Using PVM on the patas cluster
While the version of Condor we have installed does not currently support scheduling PVM applications, running PVM in parallel with Condor works fine. It does, however, require a small amount of setup on your account so PVM can run software on the compute nodes without asking for your password.
- Log into patas.ling.washington.edu and run
ssh-keygen to create an SSH key for yourself. Accept the default file location, and use a blank passphrase.
- Add the new key into your authorized_keys file, and restrict the file permissions:
cat ~/.ssh/id_rsa.pub >>~/.ssh/authorized_keys
chmod 600 ~/.ssh/authorized_keys
- Add the host keys for the nodes to your known_hosts file:
cat /opt/etc/ssh-host-keys >>~/.ssh/known_hosts
Try running pvm and adding a few of the compute nodes as hosts. You should get something like this:
pvm> add patas-n1
pvm> add patas-n2
pvm> add patas-n3
By default, PVM is set up to use the system's PVM installation, in /usr/share/pvm3. If the program you're running includes its own PVM implementation, you may need to change the settings of the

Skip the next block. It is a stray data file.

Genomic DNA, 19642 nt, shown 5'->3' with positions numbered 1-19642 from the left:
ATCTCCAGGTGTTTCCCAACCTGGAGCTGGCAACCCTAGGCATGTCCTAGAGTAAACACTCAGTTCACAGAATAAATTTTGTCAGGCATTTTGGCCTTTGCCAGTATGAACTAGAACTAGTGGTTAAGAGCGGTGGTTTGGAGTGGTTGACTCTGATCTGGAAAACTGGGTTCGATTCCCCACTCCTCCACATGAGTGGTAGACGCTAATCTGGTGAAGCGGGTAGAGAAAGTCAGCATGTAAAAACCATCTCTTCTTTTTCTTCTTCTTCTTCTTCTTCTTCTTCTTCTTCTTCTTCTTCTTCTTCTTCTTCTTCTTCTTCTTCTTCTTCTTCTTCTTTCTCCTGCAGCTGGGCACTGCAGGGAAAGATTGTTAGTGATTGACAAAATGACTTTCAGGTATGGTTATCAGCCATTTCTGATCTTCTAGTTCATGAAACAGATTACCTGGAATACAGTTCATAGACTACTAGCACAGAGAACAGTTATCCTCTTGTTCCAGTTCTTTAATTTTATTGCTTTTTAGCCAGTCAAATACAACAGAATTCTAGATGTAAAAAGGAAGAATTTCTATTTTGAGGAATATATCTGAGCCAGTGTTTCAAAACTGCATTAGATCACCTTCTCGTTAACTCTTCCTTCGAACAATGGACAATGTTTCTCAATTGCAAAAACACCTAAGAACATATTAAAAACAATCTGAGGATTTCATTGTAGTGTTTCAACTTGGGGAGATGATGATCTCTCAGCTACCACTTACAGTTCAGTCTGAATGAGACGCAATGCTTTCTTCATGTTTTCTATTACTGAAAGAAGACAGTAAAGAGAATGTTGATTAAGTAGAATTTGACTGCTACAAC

You can always find out what nodes are available by running
and looking at the left column. Only the part of the hostname between the @ sign and the first dot is needed by PVM (e.g., "patas-n1").
If you are having trouble adding a node, check that the troublesome nodes don't have pvmd running already. Check the /tmp/ directory on the node for files like .pvm.socket.username, where "username" is your user name. You may have to remove this file to force pvmd to halt on this machine.
Usage with Logon software
The Logon tree distributes its own version of pvm and pvmd3, which reside in logon/lingo/lkb/bin/linux.x86.64/ (or ...linux.x86.32 if you are running a 32bit machine). As noted above, you will need to set your PVM_ROOT variable to this path. Logon's version of pvm does not seem to work well with short hostnames (eg. patas-n1) and so you should expand these (eg. patas-n1.ling.washington.edu). These expansions may have to take place in your ~/.ssh/known_hosts and ~/.pvm_hosts files.
Start pvmd like this (assumes you have the Logon tree in your home directory):
-- Main.goodmami - 13 Apr 2009